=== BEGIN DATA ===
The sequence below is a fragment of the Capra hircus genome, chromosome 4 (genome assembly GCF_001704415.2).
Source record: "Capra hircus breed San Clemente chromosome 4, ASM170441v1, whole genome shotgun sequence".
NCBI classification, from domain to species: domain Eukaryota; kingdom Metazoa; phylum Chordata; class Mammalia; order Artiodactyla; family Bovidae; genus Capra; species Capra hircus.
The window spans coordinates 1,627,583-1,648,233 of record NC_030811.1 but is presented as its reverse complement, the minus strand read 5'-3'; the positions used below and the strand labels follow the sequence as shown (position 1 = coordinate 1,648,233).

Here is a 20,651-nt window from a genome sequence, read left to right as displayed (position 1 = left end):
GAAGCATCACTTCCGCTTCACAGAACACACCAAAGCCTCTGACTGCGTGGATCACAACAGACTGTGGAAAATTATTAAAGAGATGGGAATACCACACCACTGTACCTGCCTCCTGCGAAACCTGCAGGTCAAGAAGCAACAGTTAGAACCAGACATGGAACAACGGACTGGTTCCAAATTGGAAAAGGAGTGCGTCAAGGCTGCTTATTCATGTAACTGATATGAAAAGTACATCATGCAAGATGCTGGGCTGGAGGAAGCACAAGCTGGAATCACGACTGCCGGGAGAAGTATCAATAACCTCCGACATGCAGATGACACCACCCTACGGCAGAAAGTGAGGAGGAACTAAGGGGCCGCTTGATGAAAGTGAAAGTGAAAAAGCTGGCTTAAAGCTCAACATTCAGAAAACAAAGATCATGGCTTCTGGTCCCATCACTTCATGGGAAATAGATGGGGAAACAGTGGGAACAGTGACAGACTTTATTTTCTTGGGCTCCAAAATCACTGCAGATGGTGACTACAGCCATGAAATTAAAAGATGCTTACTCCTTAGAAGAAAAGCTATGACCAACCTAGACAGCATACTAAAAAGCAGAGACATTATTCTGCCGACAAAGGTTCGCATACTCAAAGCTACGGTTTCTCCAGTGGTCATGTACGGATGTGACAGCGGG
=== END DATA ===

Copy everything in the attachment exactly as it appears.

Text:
The sequence below is a fragment of the Capra hircus genome, chromosome 4 (genome assembly GCF_001704415.2).
Source record: "Capra hircus breed San Clemente chromosome 4, ASM170441v1, whole genome shotgun sequence".
NCBI classification, from domain to species: domain Eukaryota; kingdom Metazoa; phylum Chordata; class Mammalia; order Artiodactyla; family Bovidae; genus Capra; species Capra hircus.
The window spans coordinates 1,627,583-1,648,233 of record NC_030811.1 but is presented as its reverse complement, the minus strand read 5'-3'; the positions used below and the strand labels follow the sequence as shown (position 1 = coordinate 1,648,233).

Here is a 20,651-nt window from a genome sequence, read left to right as displayed (position 1 = left end):
GAAGCATCACTTCCGCTTCACAGAACACACCAAAGCCTCTGACTGCGTGGATCACAACAGACTGTGGAAAATTATTAAAGAGATGGGAATACCACACCACTGTACCTGCCTCCTGCGAAACCTGCAGGTCAAGAAGCAACAGTTAGAACCAGACATGGAACAACGGACTGGTTCCAAATTGGAAAAGGAGTGCGTCAAGGCTGCTTATTCATGTAACTGATATGAAAAGTACATCATGCAAGATGCTGGGCTGGAGGAAGCACAAGCTGGAATCACGACTGCCGGGAGAAGTATCAATAACCTCCGACATGCAGATGACACCACCCTACGGCAGAAAGTGAGGAGGAACTAAGGGGCCGCTTGATGAAAGTGAAAGTGAAAAAGCTGGCTTAAAGCTCAACATTCAGAAAACAAAGATCATGGCTTCTGGTCCCATCACTTCATGGGAAATAGATGGGGAAACAGTGGGAACAGTGACAGACTTTATTTTCTTGGGCTCCAAAATCACTGCAGATGGTGACTACAGCCATGAAATTAAAAGATGCTTACTCCTTAGAAGAAAAGCTATGACCAACCTAGACAGCATACTAAAAAGCAGAGACATTATTCTGCCGACAAAGGTTCGCATACTCAAAGCTACGGTTTCTCCAGTGGTCATGTACGGATGTGACAGCGGG